Effects of Reading Comic Books
From the black and white caricatures of the olden days to the full colored version of today, the comic book has been one of the world’s greatest past times. There has been thousands of storylines and character has been created in the past years but only a few has captivated a vast number of readership. In any case, the comic book has been infused in the international popular culture. All over 21st century Asia, many cultures still praised the long-lasting effect of the comic book: “For many people, reading comics is an indispensable part of life in Hong Kong. (From an article entitled “Comics craze has long and colourful history” in the South China Morning Post, April 2001) “The reading of comic books..
. has always been one of Koreans’ favorite pastimes… ” (From the Korea Herald, March 2000). The younger generation in Taiwan is “more accustomed to Hollywood movies, American and British rock stars and Japanese comic books than things Taiwanese” according to a news story about teahouses and Starbucks coffee shops. (From an AP story, April 2002).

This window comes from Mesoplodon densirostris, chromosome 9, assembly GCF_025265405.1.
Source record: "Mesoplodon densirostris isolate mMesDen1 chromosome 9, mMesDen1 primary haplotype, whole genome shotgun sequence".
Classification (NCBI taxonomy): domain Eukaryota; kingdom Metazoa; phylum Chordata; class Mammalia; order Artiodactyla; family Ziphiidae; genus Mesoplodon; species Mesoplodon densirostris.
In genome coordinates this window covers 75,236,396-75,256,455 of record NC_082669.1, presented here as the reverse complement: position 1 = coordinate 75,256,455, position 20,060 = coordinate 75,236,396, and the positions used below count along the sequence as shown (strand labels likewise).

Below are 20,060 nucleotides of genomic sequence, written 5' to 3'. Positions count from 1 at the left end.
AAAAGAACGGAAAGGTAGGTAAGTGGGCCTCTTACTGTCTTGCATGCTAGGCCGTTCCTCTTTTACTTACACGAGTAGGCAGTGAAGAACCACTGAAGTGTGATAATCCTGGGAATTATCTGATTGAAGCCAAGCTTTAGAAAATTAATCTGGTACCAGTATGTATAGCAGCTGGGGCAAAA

“Comics in eastern Asia are more than just a form of popular entertainment.MANGA (in Japan), MAN-HUO (in China), and MANHWA (in Korea) is a part of the cultural life itself. ” (From the sampler book “Manhwa: The World of Korea Comics” distributed by the Korea Culture & Content Agency at the Frankfurt Book Fair, October 2005). “The Philippine Sports Commission is… launching [the] Batang Pinoy-Philippine National Youth Games 2000 [using] the IEC [information, education ;amp; communication] strategy.
The IEC strategy includes the launching of Batang Pinoy Komiks [comics], an innovative… nd illustrative reading material espousing the very ideals of Batang Pinoy. ” (From an article in the Manila Bulletin, April 2000) “From Tin-Tin to Archie and Phantom to Flash Gordon, comics are a genre among themselves…Comics have provided the masses with entertainment in the days when television and computers were a figment of some genius’s imagination. But they have stuck out for the long haul and a kid [in India] today is as well-versed with the comic-book universe as he was twenty years ago. ” (From an article entitled “Comics still rule the world” in The Times of India, June 2000)Comics Quotes & Facts, Christian Comics International (2010) Retrieved from: http://www.